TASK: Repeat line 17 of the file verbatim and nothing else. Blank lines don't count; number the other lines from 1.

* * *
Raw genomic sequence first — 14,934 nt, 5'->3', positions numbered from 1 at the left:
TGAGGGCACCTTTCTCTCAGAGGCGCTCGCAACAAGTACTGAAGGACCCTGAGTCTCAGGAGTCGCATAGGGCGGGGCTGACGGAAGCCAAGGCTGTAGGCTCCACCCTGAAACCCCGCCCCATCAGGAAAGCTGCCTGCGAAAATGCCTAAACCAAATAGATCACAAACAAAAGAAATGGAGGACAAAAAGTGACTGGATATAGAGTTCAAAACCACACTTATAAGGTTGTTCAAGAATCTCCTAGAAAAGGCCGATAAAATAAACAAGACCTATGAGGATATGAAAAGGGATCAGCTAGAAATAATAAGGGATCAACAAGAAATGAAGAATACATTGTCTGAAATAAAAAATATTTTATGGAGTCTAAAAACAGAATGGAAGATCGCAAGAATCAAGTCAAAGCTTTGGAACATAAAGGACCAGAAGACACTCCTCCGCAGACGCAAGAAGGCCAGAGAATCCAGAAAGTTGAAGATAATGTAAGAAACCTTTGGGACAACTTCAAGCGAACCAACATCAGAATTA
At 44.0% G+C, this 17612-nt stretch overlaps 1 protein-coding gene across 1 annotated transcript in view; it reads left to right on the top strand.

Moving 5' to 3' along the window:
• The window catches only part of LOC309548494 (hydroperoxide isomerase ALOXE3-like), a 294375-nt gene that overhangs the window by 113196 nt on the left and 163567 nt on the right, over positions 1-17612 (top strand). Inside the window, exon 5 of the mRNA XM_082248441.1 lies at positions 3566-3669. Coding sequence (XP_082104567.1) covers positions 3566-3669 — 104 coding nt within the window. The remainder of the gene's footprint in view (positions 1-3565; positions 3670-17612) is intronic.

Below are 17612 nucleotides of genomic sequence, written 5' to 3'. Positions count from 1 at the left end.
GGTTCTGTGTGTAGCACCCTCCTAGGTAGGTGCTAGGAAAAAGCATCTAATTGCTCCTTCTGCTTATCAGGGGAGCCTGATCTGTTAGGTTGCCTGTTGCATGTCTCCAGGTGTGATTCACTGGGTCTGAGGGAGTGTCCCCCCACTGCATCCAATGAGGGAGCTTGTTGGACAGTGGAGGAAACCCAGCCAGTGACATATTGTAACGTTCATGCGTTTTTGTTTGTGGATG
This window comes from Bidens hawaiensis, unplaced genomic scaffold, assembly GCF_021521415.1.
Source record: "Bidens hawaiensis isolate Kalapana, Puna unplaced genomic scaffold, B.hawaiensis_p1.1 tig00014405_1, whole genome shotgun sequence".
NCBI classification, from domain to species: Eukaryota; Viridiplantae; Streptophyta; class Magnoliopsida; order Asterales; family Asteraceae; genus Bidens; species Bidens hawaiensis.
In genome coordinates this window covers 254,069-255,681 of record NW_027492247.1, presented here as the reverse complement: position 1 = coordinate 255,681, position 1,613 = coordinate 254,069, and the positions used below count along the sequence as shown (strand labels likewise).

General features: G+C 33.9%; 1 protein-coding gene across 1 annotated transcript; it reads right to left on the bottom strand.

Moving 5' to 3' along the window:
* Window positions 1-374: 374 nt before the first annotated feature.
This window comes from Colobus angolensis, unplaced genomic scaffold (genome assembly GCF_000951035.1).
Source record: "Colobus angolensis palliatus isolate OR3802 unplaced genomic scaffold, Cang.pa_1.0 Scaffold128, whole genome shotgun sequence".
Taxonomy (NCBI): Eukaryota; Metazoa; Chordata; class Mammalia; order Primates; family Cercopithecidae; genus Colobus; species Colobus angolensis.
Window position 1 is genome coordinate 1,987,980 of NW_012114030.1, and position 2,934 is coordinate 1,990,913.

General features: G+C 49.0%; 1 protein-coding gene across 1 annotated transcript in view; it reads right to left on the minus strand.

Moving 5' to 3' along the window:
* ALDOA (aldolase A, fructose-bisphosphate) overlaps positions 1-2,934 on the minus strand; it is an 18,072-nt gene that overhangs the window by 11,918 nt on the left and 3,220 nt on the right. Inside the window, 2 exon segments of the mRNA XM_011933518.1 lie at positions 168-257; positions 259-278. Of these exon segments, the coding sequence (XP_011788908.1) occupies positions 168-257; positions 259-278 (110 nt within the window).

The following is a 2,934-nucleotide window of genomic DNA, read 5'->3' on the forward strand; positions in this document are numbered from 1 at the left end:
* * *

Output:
Taxonomy (NCBI): Eukaryota; Metazoa; Chordata; class Mammalia; order Primates; family Cercopithecidae; genus Colobus; species Colobus angolensis.